I Education for All Global Monitoring Report (2006). Retrieved from reports/2006-literacy/II Dehaene S, Cohen L. Cultural recycling of cortical maps. Neuron. 2007;56(2):384-98.III Coltheart, M. (1985). Cognitive neuropsychology and the study of reading. In M. I. Posner and O.S. M. Marin (Eds.), Attention and Performance X1 (pp. 3-37). Hillsdale, NJ; Erlbaum.IV Rumsey, J. M., Nace, K., Donohue, B., Wise, D., Maisog, J. M., Andreason, P. (1997). A positron emission tomographic study of impaired word recognition and phonological processing in dyslexic men. Archives of Neurology, 54, 562-573.V Eden., E., and Moats., L., (2002), The role of neuroscience in the remediation of students with dyslexia, Nature Neuroscience, Vol. 5 (1080-1084).VI Norton, E., S.,  Beac, S., D., and Gabrieli, J., D.,(2015) Neurobiology of dyslexia, Current Opinion in Neurobiology,20 (73-78).VII Coulmas, F., (1989) The writing systems of the world.  Journal of Linguistics, 26(1), 275-290.VIII Coltheart, M., Curtis, B., Atkins, P., and Haller, M. (1993). Models of reading aloud; Dual route and parallel-distributed processing approaches, Psychological Review, 100, 589-608.IX Tan, L. H., Liard, A. R., Li, K. and Fox, P. T. (2005). Neuroanatomical correlates of phonological processing of Chinese characters and alphabetic words: A meta-analysis, Human Brain Mapping, 25, 83-91.X Rao., C. and Singh., N., C. (2015). Visuospatial complexity modulates reading in the brain. Brain and Language (141) 5-61.XI Agnihotri, R. K., & McCormick, K. (2010). Language in the material world: Multilinguality in signage. International Multilingual Research Journal, 4, 55-81.XII Deterding, D., & Kirkpatrick, A., (2006). Emerging South-East Asian Englishes and intelligibility. World Englishes,  25 (3),  391–409.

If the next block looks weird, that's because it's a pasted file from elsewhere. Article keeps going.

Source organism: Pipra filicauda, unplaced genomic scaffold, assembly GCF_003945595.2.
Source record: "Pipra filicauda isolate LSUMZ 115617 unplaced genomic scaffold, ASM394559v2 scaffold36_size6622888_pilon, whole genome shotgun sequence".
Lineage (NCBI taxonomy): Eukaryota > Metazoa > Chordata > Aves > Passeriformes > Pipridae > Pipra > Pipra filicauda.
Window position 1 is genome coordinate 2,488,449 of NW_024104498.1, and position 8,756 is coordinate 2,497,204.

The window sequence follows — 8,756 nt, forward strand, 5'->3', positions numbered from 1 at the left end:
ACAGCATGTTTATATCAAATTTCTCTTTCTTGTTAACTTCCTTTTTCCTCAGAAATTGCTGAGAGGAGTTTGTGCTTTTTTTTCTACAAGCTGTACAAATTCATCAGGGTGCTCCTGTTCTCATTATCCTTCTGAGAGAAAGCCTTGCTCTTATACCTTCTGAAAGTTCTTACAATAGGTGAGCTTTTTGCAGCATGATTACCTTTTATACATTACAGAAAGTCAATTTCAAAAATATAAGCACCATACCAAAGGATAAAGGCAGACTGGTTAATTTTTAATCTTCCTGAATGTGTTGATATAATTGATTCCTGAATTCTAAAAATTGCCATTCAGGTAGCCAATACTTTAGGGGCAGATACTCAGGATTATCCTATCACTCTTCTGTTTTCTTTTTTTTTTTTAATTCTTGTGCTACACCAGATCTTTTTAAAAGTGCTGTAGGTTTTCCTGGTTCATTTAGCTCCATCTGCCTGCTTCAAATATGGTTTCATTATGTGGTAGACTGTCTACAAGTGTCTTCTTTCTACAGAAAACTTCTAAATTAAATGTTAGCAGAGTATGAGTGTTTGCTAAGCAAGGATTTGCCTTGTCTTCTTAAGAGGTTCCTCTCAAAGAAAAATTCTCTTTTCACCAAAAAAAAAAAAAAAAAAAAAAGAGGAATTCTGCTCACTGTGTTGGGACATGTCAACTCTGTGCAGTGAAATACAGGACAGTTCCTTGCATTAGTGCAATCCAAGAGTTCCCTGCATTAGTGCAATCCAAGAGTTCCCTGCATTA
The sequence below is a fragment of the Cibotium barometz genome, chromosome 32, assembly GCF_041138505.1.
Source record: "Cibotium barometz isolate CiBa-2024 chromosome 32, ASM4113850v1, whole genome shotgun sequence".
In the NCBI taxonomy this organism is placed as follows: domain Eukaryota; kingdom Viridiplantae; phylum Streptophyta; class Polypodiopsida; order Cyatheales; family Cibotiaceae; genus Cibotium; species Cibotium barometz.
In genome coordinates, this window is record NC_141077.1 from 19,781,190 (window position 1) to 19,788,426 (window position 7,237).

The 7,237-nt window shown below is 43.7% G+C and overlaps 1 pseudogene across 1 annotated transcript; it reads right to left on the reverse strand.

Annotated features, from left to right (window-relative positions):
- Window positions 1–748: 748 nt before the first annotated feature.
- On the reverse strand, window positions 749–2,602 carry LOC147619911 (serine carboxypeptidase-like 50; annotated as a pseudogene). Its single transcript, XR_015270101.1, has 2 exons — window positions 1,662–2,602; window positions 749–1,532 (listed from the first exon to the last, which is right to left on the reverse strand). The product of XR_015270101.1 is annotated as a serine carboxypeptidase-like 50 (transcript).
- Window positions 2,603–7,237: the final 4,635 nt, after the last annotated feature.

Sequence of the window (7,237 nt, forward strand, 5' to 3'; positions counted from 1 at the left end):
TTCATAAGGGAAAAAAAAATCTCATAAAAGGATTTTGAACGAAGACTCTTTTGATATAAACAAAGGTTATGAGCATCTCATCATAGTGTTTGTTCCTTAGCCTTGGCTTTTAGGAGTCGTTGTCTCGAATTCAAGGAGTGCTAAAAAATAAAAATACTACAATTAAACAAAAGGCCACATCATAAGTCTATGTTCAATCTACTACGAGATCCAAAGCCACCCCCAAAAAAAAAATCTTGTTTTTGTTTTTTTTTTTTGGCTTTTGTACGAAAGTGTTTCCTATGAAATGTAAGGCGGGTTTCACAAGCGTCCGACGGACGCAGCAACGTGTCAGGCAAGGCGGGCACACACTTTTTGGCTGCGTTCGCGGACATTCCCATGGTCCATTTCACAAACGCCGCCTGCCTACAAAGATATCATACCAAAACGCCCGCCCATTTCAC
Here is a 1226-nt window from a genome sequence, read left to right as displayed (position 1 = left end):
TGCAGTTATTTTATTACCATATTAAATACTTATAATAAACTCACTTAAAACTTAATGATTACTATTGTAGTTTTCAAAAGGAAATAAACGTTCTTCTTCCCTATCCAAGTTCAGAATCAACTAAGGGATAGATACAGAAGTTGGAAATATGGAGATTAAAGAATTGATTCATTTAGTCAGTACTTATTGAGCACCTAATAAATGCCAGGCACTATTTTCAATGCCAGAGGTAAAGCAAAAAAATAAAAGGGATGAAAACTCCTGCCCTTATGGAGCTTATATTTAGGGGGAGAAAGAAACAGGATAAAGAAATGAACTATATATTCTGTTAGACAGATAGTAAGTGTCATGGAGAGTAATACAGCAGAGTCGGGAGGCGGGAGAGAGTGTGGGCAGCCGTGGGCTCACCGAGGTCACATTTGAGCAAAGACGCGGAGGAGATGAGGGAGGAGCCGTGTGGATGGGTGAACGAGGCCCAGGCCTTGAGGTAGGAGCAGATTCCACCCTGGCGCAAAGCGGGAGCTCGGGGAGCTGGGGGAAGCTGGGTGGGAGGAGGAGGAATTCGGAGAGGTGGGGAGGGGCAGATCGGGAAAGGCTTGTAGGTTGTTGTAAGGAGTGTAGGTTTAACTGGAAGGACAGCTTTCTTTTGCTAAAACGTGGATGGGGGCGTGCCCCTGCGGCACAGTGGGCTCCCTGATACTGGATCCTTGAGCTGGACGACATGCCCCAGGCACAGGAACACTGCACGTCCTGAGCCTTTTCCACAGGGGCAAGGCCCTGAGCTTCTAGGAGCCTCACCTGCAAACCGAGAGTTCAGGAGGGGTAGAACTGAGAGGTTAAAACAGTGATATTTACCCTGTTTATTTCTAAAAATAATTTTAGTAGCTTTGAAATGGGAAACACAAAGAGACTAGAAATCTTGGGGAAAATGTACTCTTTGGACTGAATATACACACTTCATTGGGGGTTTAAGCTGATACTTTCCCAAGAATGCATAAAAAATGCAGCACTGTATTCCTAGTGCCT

XIII Dyslexia Assessment for Languages of India [2015), National Brain Research Centre, India.


Nandini Chatterjee Singh is a cognitive neuroscientist formerly at the National Brain Research Centre in India and now working as Senior Project Officer at UNESCO MGIEP. Her areas of research are language, literacy and music. Recently, research in her laboratory has focused on understanding how the brain learns to read multiple writing systems and the implications of this in the assessment of dyslexia. She champions the cause of cultural validity in dyslexia assessment and has developed the first screening and assessment tools for Dyslexia Assessment for Languages of India (DALI).